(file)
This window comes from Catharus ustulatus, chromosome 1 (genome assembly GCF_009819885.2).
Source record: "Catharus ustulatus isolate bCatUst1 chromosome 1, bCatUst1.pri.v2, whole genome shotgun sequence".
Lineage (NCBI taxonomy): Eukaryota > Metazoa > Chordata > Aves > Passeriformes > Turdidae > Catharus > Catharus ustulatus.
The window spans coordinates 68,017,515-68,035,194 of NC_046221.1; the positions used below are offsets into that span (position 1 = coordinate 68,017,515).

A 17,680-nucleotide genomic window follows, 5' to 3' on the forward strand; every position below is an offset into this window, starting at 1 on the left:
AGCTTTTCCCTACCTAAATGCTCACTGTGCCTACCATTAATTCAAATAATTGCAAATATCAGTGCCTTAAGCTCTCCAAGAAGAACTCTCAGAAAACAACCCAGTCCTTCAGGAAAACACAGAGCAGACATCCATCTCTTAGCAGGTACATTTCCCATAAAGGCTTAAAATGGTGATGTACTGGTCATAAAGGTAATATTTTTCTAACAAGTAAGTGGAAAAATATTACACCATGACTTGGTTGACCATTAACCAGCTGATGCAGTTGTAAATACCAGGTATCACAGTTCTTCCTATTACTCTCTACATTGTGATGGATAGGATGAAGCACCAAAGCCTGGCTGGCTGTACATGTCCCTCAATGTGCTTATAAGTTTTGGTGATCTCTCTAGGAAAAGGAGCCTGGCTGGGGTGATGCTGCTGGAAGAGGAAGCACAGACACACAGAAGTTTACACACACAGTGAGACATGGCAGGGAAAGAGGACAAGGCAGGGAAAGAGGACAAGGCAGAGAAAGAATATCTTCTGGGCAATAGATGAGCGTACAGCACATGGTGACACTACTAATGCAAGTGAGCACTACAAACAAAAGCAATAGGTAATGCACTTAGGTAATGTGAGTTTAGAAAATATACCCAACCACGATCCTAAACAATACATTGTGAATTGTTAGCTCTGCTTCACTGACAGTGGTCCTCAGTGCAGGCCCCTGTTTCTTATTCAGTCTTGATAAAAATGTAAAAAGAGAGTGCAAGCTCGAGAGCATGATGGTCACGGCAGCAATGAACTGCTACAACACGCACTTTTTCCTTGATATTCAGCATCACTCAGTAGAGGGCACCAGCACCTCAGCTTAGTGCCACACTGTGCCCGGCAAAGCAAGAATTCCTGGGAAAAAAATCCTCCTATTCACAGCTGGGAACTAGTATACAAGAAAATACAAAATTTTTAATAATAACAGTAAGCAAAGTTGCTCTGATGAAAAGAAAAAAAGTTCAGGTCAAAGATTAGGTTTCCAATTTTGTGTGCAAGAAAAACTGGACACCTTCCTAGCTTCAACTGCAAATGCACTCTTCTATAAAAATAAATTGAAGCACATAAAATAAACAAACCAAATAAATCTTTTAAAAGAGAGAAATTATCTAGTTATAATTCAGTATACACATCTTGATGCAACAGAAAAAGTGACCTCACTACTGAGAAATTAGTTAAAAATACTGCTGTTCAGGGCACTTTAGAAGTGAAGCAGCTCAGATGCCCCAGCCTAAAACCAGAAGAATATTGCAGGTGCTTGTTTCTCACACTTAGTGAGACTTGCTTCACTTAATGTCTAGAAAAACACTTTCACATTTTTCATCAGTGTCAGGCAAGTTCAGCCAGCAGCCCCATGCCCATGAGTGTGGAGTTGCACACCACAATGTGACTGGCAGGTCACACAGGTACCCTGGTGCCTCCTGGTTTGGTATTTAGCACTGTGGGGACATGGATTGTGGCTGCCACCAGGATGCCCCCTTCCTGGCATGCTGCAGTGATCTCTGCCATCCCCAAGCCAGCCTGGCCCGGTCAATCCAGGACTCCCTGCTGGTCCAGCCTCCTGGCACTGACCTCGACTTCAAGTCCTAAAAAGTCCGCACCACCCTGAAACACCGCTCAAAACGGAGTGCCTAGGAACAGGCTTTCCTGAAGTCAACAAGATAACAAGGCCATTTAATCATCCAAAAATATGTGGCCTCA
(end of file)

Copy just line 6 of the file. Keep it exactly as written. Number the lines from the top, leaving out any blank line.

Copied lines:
AGCTTTTCCCTACCTAAATGCTCACTGTGCCTACCATTAATTCAAATAATTGCAAATATCAGTGCCTTAAGCTCTCCAAGAAGAACTCTCAGAAAACAACCCAGTCCTTCAGGAAAACACAGAGCAGACATCCATCTCTTAGCAGGTACATTTCCCATAAAGGCTTAAAATGGTGATGTACTGGTCATAAAGGTAATATTTTTCTAACAAGTAAGTGGAAAAATATTACACCATGACTTGGTTGACCATTAACCAGCTGATGCAGTTGTAAATACCAGGTATCACAGTTCTTCCTATTACTCTCTACATTGTGATGGATAGGATGAAGCACCAAAGCCTGGCTGGCTGTACATGTCCCTCAATGTGCTTATAAGTTTTGGTGATCTCTCTAGGAAAAGGAGCCTGGCTGGGGTGATGCTGCTGGAAGAGGAAGCACAGACACACAGAAGTTTACACACACAGTGAGACATGGCAGGGAAAGAGGACAAGGCAGGGAAAGAGGACAAGGCAGAGAAAGAATATCTTCTGGGCAATAGATGAGCGTACAGCACATGGTGACACTACTAATGCAAGTGAGCACTACAAACAAAAGCAATAGGTAATGCACTTAGGTAATGTGAGTTTAGAAAATATACCCAACCACGATCCTAAACAATACATTGTGAATTGTTAGCTCTGCTTCACTGACAGTGGTCCTCAGTGCAGGCCCCTGTTTCTTATTCAGTCTTGATAAAAATGTAAAAAGAGAGTGCAAGCTCGAGAGCATGATGGTCACGGCAGCAATGAACTGCTACAACACGCACTTTTTCCTTGATATTCAGCATCACTCAGTAGAGGGCACCAGCACCTCAGCTTAGTGCCACACTGTGCCCGGCAAAGCAAGAATTCCTGGGAAAAAAATCCTCCTATTCACAGCTGGGAACTAGTATACAAGAAAATACAAAATTTTTAATAATAACAGTAAGCAAAGTTGCTCTGATGAAAAGAAAAAAAGTTCAGGTCAAAGATTAGGTTTCCAATTTTGTGTGCAAGAAAAACTGGACACCTTCCTAGCTTCAACTGCAAATGCACTCTTCTATAAAAATAAATTGAAGCACATAAAATAAACAAACCAAATAAATCTTTTAAAAGAGAGAAATTATCTAGTTATAATTCAGTATACACATCTTGATGCAACAGAAAAAGTGACCTCACTACTGAGAAATTAGTTAAAAATACTGCTGTTCAGGGCACTTTAGAAGTGAAGCAGCTCAGATGCCCCAGCCTAAAACCAGAAGAATATTGCAGGTGCTTGTTTCTCACACTTAGTGAGACTTGCTTCACTTAATGTCTAGAAAAACACTTTCACATTTTTCATCAGTGTCAGGCAAGTTCAGCCAGCAGCCCCATGCCCATGAGTGTGGAGTTGCACACCACAATGTGACTGGCAGGTCACACAGGTACCCTGGTGCCTCCTGGTTTGGTATTTAGCACTGTGGGGACATGGATTGTGGCTGCCACCAGGATGCCCCCTTCCTGGCATGCTGCAGTGATCTCTGCCATCCCCAAGCCAGCCTGGCCCGGTCAATCCAGGACTCCCTGCTGGTCCAGCCTCCTGGCACTGACCTCGACTTCAAGTCCTAAAAAGTCCGCACCACCCTGAAACACCGCTCAAAACGGAGTGCCTAGGAACAGGCTTTCCTGAAGTCAACAAGATAACAAGGCCATTTAATCATCCAAAAATATGTGGCCTCA